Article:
The National Front
Marine Le Pen is much encouraged by Brexit and the election of Donald Trump, seen as regaining sovereignty. Like France, the US and the UK suffer unemployment, deindustrialisation and cuts in social services, and consequent discontent. In the three countries the media are appalled. The discontented who voted for more sovereignty were dubbed ‘Deplorables’ (US) and xenophobic racists (UK), in the same way that French supporters of the National Front are beyond the pale. But the differences are greater than the similarities. There are differences in political weight and in the content of the policies.
In political weight, Trump was nominated by the Republicans, one of the two parties alternately in power; and Brexit occurred by the fortuitous event of the then prime minister deciding to call a referendum. Marine Le Pen makes a lot of noise, but she is not part of the two party system, and her access to power is blocked. Her party is short of money; banks won’t lend to her, and she has to look abroad for loans. Her party has hardly any elected representatives (2 MPs, 2 senators, 14 mayors), no expertise in government and almost no links to people with government expertise. Her second in command, Florian Philippot, a higher civil servant educated in the most prestigious establishments of France, is the exception. Generally the National Front has supporters but no powerful backers.
Its record in local government is dominated by controversy; for example they shut down the premises of the long established communist charity ‘le Secours Populaire’, cut subsidies to local associations and aggressively promoted things like nativity scenes in town halls at Christmas; controversies also include the content of school dinners, banning halal meat or offering no alternative to pork. National Front run or supported town halls are also noted for attempts to implement ‘national preference’ at the local level, e.g. give money to French families for the birth of a child, excluding foreign families unless European; the FN mayor of Frejus attempted to stop the building and then the opening of a new mosque. In Beaucaire, the FN mayor tried to force Arab shopkeepers to close in the evening during Ramadan, citing noise nuisance.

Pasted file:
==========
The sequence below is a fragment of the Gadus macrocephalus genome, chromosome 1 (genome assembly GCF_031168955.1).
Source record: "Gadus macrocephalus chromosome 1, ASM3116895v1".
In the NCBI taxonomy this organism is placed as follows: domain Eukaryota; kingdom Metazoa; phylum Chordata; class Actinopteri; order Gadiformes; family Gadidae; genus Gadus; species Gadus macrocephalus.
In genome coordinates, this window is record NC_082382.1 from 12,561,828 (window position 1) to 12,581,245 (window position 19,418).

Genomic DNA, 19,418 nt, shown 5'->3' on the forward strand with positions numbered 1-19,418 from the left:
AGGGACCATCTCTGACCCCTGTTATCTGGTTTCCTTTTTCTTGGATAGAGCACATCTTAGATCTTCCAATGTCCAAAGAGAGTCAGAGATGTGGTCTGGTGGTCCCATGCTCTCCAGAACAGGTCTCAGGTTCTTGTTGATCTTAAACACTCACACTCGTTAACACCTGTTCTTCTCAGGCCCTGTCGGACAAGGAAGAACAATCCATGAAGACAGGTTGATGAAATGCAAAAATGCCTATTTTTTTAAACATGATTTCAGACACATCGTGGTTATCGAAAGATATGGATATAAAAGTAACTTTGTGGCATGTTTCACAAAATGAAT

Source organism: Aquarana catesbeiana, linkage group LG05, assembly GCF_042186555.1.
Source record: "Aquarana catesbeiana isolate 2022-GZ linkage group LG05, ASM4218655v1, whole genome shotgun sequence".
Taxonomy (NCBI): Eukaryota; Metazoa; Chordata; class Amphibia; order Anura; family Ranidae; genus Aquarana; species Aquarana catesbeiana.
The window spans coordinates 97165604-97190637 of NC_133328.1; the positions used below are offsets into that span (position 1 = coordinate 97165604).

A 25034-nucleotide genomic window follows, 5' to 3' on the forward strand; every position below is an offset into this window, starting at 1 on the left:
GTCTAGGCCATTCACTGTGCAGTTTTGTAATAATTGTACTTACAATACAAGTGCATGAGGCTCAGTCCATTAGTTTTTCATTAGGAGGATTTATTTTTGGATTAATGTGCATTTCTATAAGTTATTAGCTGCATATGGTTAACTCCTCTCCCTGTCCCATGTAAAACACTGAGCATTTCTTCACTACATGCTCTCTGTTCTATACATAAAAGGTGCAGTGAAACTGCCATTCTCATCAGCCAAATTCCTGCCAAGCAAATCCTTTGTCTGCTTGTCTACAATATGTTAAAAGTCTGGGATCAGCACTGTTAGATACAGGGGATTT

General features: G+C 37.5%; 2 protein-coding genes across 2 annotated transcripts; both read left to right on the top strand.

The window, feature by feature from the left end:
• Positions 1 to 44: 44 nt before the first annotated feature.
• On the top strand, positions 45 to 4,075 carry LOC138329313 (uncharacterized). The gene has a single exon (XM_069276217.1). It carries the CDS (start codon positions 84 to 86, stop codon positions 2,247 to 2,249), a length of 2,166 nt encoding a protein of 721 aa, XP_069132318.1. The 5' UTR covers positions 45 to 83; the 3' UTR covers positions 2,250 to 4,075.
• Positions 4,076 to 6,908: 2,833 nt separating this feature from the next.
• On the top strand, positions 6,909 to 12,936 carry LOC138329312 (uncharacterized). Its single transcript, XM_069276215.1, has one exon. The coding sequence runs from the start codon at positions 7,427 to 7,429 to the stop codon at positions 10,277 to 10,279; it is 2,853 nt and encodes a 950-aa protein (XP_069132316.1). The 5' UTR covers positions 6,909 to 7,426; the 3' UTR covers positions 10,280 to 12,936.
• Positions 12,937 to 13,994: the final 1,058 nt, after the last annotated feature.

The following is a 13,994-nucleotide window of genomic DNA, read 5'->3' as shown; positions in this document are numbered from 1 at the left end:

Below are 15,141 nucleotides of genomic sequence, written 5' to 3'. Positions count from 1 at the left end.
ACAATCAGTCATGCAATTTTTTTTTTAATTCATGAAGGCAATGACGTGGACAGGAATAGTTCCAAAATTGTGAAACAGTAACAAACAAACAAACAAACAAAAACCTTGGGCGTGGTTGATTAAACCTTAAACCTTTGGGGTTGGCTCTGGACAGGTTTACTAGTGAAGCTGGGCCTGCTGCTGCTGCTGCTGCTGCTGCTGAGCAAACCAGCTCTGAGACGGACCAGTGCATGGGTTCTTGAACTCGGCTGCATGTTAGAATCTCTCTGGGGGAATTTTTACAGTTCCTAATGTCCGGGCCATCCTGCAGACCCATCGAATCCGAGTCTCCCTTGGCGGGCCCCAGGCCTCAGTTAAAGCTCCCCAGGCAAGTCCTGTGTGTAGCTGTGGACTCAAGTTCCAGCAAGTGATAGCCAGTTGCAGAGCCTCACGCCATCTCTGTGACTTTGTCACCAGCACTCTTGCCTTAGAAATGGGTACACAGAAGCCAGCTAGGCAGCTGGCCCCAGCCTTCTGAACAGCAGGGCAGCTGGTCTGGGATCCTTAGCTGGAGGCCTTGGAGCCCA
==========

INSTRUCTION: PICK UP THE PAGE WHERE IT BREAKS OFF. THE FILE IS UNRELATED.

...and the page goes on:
In content, the National Front stresses the role of the state to guarantee the wellbeing of entrepreneurs and workers, necessary to reindustrialise France. The state must protect the one source of prosperity and employment, the entrepreneur. It will do that by reducing taxes and regulations, by making banks lend to small firms, by punishing bad payers, by making local authorities purchase goods and services from firms established in France, by promoting ‘made in France’ goods, by putting tariffs on goods produced abroad. Life insurance companies will have to devote 2% of their funds to finance French businesses. The state will finance private research, on condition that new technology will not be sold abroad for ten years. Unless the European Union starts to allow member states to do these things, France will have to leave the Union. The Euro, being over priced, making French goods too expensive, will also have to be abandoned.